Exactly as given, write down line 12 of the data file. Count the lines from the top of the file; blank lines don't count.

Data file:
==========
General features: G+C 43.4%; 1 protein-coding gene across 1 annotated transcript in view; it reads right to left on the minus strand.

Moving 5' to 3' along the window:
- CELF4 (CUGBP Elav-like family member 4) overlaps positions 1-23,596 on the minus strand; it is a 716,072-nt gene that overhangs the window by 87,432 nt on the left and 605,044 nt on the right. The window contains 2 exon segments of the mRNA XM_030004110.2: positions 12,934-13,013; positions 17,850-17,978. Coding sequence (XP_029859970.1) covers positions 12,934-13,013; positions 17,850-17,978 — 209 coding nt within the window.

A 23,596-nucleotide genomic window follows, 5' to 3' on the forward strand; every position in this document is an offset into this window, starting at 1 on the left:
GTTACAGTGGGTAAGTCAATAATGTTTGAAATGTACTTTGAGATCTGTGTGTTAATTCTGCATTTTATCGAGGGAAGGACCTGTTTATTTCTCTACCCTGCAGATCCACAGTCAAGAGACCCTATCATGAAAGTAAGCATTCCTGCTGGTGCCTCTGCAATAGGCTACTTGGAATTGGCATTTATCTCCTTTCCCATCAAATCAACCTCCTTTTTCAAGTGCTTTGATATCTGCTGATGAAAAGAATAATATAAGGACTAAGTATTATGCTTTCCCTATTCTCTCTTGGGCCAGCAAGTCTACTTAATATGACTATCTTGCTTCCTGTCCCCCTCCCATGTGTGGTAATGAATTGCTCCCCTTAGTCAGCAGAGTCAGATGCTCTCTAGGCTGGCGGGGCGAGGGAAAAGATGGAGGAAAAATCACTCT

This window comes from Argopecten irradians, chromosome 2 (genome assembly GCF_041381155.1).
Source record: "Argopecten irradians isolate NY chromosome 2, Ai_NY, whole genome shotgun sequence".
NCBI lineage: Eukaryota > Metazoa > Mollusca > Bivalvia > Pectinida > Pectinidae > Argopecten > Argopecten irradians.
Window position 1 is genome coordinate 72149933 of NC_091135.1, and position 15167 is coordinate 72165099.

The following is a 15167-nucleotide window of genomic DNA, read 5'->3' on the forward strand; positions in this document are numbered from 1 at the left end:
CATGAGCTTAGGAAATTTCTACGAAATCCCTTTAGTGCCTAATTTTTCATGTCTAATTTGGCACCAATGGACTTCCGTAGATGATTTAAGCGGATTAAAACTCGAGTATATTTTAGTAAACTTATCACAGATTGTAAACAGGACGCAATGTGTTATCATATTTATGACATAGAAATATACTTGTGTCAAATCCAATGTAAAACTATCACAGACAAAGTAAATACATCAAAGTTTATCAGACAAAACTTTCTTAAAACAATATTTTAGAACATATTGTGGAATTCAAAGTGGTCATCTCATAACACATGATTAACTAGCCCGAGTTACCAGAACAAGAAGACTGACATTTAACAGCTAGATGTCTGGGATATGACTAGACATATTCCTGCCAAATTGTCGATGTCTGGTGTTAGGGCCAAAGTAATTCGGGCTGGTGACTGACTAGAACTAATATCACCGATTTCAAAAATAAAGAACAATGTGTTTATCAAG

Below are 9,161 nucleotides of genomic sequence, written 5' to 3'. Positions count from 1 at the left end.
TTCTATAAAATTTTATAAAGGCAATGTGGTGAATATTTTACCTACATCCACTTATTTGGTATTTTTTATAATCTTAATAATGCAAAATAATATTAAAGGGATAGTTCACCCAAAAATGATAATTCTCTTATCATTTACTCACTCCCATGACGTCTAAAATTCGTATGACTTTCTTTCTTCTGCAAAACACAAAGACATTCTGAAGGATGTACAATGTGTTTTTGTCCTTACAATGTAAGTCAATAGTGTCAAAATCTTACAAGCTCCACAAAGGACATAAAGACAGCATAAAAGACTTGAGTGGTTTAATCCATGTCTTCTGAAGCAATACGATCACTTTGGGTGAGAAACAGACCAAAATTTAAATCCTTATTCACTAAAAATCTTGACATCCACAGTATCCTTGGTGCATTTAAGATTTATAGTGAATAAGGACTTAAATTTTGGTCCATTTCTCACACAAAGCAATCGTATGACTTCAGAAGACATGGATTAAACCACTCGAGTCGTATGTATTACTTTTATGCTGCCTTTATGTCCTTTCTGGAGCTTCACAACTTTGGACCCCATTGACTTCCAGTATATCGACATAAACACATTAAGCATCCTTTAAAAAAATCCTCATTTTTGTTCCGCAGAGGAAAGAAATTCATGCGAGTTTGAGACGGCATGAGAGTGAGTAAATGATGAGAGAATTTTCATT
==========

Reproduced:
Below are 9,161 nucleotides of genomic sequence, written 5' to 3'. Positions count from 1 at the left end.